Leaving bad races out might lead to frustrated Beginners with one luckily achived good Position unable to get down to more suitable ranking while it simultaniously leads to suitable Handicaps for skilled but lazy Navigators.

Counting all races will have similar more or less unwanted Sideeffects.

And at least there will be two Groups of People; one that is willing to see how they are doing against very skilled Sailors with high-power Computers and very expensive Software in one specific Race and another Group willing to get the lowest possible Handicap in order to look like beeing skilled. ;-)

So i got to the conclusion that there is no right or wrong Formular and no Formular better than others. I would suggest to compute both and let Folks decide which they will use for themselves.
Most of the systems I've considered have relatively slow response rates. A boat that "got lucky" would have to do it 10 or more times in a row to bias their stat too much. At that point I'd start to argue that getting lucky is one of their skills/strategies :-D

There will be variations due to different approaches. Boats that "swing for the fences" mix big wins with big losses, even if they aren't cruising. What I'm proposing would handicap their potential, rather than the average. Boats that always do about the same are more likely to handicap out near the middle of the fleet more often.

In both cases, the SPH tells you quite a bit about how you did vs yourself for each race. The comparison vs the fleet is interesting too, but I see improving your own stat to be the primary goal, rather than winning on handicap. For a top 20 boat to win on handicap would require a stunning race (it's been done).

A top-half result on handicap lets you know that you sailed a good race. A race that changes your handicap lets you know that you sailed a great one - from a personal best pov.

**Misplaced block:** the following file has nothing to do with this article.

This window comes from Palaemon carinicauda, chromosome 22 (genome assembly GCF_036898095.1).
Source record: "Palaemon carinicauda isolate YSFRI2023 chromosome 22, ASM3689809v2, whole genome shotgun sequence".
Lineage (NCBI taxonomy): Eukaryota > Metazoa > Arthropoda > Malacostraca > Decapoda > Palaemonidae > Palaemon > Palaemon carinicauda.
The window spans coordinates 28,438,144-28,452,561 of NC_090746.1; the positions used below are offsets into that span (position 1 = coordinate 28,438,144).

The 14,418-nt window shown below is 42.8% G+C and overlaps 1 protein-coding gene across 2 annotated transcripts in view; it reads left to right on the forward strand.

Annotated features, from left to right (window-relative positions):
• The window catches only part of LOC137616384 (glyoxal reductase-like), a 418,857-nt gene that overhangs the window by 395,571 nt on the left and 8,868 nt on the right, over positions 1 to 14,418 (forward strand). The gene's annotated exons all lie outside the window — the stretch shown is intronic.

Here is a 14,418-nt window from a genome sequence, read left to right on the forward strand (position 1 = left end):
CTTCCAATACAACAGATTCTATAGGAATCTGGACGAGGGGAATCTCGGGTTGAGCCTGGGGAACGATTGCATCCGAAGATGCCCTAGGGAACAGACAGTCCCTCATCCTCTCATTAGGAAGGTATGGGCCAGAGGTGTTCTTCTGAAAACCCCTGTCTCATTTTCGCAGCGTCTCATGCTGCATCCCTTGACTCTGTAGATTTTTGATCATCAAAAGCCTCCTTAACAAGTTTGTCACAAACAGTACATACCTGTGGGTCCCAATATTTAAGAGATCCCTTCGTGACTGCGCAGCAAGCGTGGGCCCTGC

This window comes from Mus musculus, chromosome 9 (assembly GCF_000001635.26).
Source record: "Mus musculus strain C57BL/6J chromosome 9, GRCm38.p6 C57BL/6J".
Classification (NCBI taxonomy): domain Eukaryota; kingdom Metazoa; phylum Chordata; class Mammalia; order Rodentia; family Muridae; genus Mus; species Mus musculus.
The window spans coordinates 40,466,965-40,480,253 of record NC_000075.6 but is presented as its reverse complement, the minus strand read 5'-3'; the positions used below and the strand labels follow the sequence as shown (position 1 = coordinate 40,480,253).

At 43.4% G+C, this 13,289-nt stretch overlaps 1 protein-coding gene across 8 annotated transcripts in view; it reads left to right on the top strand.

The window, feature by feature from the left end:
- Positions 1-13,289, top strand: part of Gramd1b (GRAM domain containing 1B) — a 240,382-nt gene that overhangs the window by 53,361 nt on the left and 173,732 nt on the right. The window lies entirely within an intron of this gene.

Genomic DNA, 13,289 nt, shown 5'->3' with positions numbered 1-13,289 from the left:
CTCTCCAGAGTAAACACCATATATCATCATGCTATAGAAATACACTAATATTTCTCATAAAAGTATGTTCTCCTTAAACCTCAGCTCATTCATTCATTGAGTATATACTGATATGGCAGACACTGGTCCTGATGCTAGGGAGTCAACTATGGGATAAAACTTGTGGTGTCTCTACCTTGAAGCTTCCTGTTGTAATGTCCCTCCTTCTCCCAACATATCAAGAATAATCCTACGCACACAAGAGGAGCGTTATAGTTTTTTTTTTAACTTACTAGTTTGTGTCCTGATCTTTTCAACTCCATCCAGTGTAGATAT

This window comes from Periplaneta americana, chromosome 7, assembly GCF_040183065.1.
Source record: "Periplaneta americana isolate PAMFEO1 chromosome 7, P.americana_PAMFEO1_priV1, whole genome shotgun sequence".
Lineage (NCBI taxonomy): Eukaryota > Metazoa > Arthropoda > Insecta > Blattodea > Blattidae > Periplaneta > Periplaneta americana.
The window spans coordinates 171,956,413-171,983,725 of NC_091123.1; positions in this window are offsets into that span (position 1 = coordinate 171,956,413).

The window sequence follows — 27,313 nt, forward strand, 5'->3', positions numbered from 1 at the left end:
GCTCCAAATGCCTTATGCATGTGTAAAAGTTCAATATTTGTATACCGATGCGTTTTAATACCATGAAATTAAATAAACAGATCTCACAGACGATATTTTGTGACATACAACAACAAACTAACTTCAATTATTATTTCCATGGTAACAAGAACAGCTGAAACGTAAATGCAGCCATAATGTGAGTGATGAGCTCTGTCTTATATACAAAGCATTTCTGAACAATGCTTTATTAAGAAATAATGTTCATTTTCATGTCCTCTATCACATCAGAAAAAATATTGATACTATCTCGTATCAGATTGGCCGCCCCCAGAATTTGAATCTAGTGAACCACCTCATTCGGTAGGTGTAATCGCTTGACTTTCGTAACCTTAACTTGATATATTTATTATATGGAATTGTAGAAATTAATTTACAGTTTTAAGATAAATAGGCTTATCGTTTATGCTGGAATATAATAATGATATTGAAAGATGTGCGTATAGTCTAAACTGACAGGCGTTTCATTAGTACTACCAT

I did think of weighting the performance handicap rating based on number of sailors. However, this is a bit tricky as we need to consider:
a) number of starters
b) number of finishers (this depends on the cut off, typically about 50% actually have a finish time)
c) does it make a difference if the top ranked players turn up?
To explain a bit more how the rating might change based on results: I mentioned 10% before. This would mean that the rating would increase 10% of the race result.

For example, say your rating is 0.9. This would mean that you typically finish about position 100. Say you have a blinder and win the next race on line. The race result would be 1.0 so the difference is 0.1. 10% of that is 0.01. So the new rating becomes 0.91.

You would need to win 8 races to get up to 0.95 and 23 races to get to 0.99.

Based on the first 20 races last year, our top ranked player winston has a rating of 0.999. Karmafish (#10 in rankings) has 0.989. The wonderful rainbowchaser has 0.970.

We may decide to vary the 10% rating improvement factor based on type or race or number of sailors. Just using this as a starting point for discussion.
If I understand it the performance aspect of the raw data is based on a time comparison expressed as a percentage.

76T & Scotsman certainly are more qualified to deliver a final product that suits this venue, all things considered.

I do have experience with another approach to the dataset that I would like to develop in parallel to see if it merits further consideration.

Namely converting the elapsed times into an Indexed rating. The slowest finishing time in the sample would be given a value of zero, the winning time a one and those in between a corresponding proportional value.

This then indexes the margin of victory as a basis of comparison rather than the overall elapsed time.

Perhaps it will yield the same results but I think that it would be a good way to evaluate races of varying lengths.

Comments welcome.
None so blind
I've been trying to do that, but picking a lower point gets tricky quickly. Different races have different numbers of boats, different strengths of boat, and different "difficulty" of course.

I'm messing about with the "use everybody that sailed at or above handicap" to try to define the fleet used for calculations.